In one of the earliest exchanges after first contact our new interlocutors asked for the noise to stop. They knew it was us—humans. And we knew right away what they were referring to.

There was already substantial evidence of the harm caused to cetaceans by the sonars once employed by militaries to track submarines. Governments, particularly those relying on submarines for nuclear deterrence, at first hoped to cover up the request. Then they tried to ignore it. And some even wanted to weaponize the sperm whales, to use our newfound ability to communicate with them as a way of tracking enemy vessels or gathering intelligence. The absurdity of such thinking was quickly exposed. The project had been too multinational, too widely reported, and, of course, was funded not by any government but by philanthropic grants and private donations. By the time first contact was made in 2045, Project CETI (Cetacean Translation Initiative) had been underway for over two decades. There was no way a government could commandeer our work.

Groups advocating for an end to anthropogenic marine noise formed across the world, and across all mediums. People took to the streets in the millions, they took to their simulated realities and their online spaces. They boycotted, they sat-in and walked out, occupied and de-occupied. They told stories, they listened. It was neither top-down nor bottom-up, it was everywhere at once; spontaneous, inescapable. At first we wanted an end to submarines and sonar. But as time wore on these demands merged with other aims such as conservation, decarbonization, social justice, disarmament.

The whales had given voice to something—both literally and figuratively. Perhaps it was nothing more than a widespread yet barely discernible disquiet. Or a shared knowledge that something was rotten at the core of things. I remember it feeling as though there was a knot in our collective stomach that only they could untie.

There were some setbacks in those early years but the victories soon outpaced the defeats. The whales were granted legal personhood by most nations in 2048. Thereafter they could speak for themselves in domestic and international courts, and even at the UN where they were awarded associate membership in 2049.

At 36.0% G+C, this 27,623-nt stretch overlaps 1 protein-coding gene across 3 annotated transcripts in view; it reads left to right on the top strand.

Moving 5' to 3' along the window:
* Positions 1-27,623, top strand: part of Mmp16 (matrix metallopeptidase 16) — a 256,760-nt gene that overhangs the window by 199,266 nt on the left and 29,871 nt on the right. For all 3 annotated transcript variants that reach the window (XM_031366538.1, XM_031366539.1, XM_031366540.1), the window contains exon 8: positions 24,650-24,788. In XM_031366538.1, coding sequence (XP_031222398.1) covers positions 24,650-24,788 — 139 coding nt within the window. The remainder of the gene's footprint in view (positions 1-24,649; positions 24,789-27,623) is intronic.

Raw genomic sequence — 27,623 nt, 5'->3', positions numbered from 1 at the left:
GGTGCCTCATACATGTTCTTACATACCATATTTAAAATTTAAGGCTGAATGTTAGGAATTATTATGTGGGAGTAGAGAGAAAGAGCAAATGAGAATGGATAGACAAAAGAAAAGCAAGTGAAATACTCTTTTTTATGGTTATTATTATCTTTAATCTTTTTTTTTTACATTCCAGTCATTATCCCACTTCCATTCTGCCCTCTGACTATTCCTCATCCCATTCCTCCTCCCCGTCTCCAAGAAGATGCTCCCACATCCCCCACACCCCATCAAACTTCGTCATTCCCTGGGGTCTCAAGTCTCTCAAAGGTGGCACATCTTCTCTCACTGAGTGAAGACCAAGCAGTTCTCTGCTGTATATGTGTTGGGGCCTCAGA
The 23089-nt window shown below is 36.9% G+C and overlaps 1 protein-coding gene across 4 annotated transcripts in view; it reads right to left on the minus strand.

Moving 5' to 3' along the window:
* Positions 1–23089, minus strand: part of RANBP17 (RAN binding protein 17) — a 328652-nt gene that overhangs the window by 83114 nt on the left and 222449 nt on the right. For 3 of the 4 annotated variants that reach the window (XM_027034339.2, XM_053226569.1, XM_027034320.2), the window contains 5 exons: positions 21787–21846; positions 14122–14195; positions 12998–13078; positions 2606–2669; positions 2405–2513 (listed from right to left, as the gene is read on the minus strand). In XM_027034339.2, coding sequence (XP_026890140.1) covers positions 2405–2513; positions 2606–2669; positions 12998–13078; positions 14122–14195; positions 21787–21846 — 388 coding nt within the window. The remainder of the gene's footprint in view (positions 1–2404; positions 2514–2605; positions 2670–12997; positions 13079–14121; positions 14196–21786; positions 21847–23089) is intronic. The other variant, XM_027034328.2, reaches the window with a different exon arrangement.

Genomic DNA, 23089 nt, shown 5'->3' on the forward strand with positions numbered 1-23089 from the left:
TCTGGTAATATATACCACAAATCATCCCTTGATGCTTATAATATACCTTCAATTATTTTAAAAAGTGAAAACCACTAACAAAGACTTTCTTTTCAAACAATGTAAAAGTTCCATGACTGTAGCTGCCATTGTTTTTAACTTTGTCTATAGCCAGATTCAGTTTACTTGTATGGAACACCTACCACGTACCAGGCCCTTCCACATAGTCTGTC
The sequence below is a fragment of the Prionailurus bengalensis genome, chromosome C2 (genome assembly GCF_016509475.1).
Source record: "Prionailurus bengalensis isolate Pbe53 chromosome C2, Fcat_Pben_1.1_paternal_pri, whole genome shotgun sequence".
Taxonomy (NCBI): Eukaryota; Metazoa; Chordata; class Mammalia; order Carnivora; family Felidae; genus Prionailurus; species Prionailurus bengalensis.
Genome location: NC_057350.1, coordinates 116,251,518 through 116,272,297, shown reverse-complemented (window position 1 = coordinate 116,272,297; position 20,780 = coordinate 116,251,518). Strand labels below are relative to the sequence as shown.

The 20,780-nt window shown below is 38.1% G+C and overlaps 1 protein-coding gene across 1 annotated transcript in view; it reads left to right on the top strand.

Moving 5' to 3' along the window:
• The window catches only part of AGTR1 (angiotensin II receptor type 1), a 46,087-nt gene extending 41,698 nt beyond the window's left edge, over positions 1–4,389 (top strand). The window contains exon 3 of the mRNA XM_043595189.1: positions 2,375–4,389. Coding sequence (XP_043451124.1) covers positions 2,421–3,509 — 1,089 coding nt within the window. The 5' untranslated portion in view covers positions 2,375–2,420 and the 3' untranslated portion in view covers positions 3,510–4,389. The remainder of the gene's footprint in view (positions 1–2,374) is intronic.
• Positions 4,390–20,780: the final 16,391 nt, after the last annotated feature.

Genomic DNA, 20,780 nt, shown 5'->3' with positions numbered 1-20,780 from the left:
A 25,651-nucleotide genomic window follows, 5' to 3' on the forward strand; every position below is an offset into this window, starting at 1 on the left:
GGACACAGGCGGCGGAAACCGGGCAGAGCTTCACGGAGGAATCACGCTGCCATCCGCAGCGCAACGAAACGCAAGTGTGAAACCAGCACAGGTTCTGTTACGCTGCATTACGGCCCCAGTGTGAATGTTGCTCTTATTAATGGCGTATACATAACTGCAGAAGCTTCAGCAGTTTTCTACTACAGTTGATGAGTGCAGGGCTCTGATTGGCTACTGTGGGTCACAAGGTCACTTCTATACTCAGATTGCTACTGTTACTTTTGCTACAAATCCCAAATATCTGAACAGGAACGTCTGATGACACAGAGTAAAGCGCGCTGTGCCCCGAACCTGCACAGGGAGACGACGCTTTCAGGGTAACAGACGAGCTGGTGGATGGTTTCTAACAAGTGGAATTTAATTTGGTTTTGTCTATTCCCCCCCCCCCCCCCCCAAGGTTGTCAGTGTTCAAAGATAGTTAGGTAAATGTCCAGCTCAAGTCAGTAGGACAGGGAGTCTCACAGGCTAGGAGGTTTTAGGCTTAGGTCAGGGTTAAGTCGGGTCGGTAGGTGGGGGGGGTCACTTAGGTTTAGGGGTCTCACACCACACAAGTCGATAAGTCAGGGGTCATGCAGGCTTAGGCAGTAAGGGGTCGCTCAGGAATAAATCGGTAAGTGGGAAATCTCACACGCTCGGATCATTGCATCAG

From these beginnings came a whirlwind of creativity that swept across various domains, from institutional design and economics to cognitive science and nanotechnology. The prevailing mood was one of experimentation and improvisation—it still is. And though it was by no means the end of conflict it certainly shook loose the status quo and the varieties of common sense that had dictated what was possible and what was not. Humanity returned to a state of infancy, stripped of all our world-knowing pretensions, infused with a rediscovered sense of childlike wonderment.

Creative new uses were found for the gadgetry built to manage conflict and interstate competition. My favorite example was repurposing the global network of hydroacoustic sensors designed to monitor the oceans for nuclear tests. Decades of archived recordings provided a store of whale-speak, offering new insights into their diverse culture and how it evolved through time and space. Not once during these pre-contact recordings had the whales expressed any anger or hatred toward humanity, despite our frenzied efforts to destroy their ecosystems. The whales remained devoted to humans for the simple reason that we too belong to the earth. How could we ever deserve such love, such unfathomable forgiveness. Such grace.